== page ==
Christ is Risen! Yes! He is risen!



For as it was not possible that the man who had once for all been conquered, and who had been destroyed through disobedience, could reform himself, and obtain the prize of victory; and as it was also impossible that he could attain to salvation who had fallen under the power of sin,-the Son effected both these things, being the Word of God, descending from the Father, becoming incarnate, stooping low, even to death, and consummating the arranged plan of our salvation, upon whom [Paul], exhorting us unhesitatingly to believe, again says, "Who shall ascend into heaven? that is, to bring down Christ; or who shall descend into the deep? that is, to liberate Christ again from the dead." Then he continues, "If thou shall confess with thy mouth the Lord Jesus, and shalt believe in thine heart that God hath raised Him from the dead, thou shall be saved." And he renders the reason why the Son of God did these things, saying, "For to this end Christ both lived, and died, and revived, that He might rule over the living and the dead." And again, writing to the Corinthians, he declares, "But we preach Christ Jesus crucified; "and adds, "The cup of blessing which we bless, is it not the communion of the blood of Christ? " - St. Irenaeus, Against Heresies, Book III, Chapter XVIII, Section 2.

From the: CATHOLIC DICTIONARY The Catholic Press, Inc. CHICAGO, ILLINOIS Imprimatur + Samuel Cardinal Stritch Archbishop of Chicago - Chicago, August 5, 1950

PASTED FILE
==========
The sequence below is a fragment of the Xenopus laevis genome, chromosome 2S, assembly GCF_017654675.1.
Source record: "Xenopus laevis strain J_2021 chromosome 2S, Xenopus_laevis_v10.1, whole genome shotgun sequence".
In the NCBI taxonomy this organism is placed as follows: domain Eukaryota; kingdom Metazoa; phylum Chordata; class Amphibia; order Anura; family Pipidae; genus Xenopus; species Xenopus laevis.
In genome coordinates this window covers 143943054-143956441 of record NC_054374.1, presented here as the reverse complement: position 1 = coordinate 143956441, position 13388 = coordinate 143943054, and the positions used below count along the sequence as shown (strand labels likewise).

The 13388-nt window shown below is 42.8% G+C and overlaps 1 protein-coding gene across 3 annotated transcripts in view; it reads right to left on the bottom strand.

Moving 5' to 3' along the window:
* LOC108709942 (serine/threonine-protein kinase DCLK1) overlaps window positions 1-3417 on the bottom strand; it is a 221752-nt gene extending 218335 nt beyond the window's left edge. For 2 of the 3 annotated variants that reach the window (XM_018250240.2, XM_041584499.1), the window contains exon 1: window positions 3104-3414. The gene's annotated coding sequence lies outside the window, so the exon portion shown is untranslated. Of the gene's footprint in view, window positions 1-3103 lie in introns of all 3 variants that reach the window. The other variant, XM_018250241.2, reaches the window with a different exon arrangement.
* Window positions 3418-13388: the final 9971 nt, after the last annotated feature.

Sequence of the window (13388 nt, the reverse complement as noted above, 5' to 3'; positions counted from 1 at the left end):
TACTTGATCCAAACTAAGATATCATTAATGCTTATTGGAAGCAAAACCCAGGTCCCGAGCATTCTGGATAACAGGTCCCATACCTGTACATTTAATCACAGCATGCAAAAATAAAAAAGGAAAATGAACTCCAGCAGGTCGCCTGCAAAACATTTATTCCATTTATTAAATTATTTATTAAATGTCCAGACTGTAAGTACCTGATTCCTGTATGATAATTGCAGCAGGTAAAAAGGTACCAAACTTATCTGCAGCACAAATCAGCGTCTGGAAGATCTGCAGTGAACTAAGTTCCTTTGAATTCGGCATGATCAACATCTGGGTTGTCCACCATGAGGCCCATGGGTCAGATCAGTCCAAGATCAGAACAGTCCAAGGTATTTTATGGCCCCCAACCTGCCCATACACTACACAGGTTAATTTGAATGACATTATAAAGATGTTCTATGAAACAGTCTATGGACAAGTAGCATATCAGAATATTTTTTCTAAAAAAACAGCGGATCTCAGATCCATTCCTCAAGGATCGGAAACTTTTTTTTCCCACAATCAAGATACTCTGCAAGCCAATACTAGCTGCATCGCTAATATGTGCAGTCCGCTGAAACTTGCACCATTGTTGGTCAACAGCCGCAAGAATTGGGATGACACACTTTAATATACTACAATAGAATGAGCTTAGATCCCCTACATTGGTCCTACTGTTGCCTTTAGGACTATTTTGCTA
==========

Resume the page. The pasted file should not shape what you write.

Resurrection of Christ. The greatest of all Christ's miracles and the proof of His divine mission. For although He worked many other wonders, yet without His Resurrection, as Saint Paul states (1 Cor. 15:17), our faith would be vain and we would still be in our sins. The reason for this is that resurrection from the dead was the sign which Christ Himself promised as the proof of His divine mission (Matt. 12:38 - 41; John 2:19), and had He failed to return to life on the third day He would have been convicted of being an imposter. His enemies, the priests and Pharisees, understood full well the importance of this sign, and therefore took precautions to seal the tomb and post guards (Matt. 27:62 - 66). Since these arrangements excluded the possibility of fraud, they thereby increased for posterity the certainty of the miracle. The Resurrection was not an apparent return or a mere hallucination of the Apostles, but resumption by Christ of His human body. It is a historical fact attested by witnesses who could neither deceive, wish to deceive, nor be deceived. Those whom the Bible mentions as having seen the Risen Christ include: Mary Magdalene, Mary the mother of James, and Salome; the Apostles; Cleophas and another disciple at Emmaus; Saint Paul; more than 500 disciples. Of the fact of Christ's Resurrec­tion, therefore, there can be no doubt (Matt. 28; Mark 16; Luke 24; John 20). The Apostles bore witness to it constantly; in fact, it formed the basis of their entire preaching (e.g., Acts 2:24-32; 2 Cor. 5:15; 2 Tim. 2:8). Not only is it the foundation of our faith; it is also the pledge and example of our own resurrection. Easter Sunday is the Feast of the Resurrection. Resurrection of the Body. The doctrine that the souls of all men, both good and bad, will be reunited to their bodies at the second coming of Christ. Just as the body shares in the good acts or in the sins of the soul in this life, so it will share in its reward or in its punishment in eternity. Each soul will be reunited, by the power of God, to identically the same body which it inhabited in this life. The risen body, will be without any defect of human nature and will be invested with the special qualities of the glorified body. This doctrine is the 11th article of the Creed, and one of the principal doctrines of our Faith. This consoling truth was known to the orthodox Jews of the Old Testament (2 Mach. 7:9-11) and was more clearly and emphatically taught by Our Lord on various occasions (Matt. 22:23-32; John 5: 28-29). Indeed, by Himself rising from the dead, Christ gave us a pattern and a pledge of our own resurrection (1 Cor. 15:20-23; 1 Thess. 4:13); for at His command on the last day our bodies will be restored to us in a condition like to His own glorified body: subject to our souls, and immune from decay, suffering, and death (1 Cor. 15:42-44).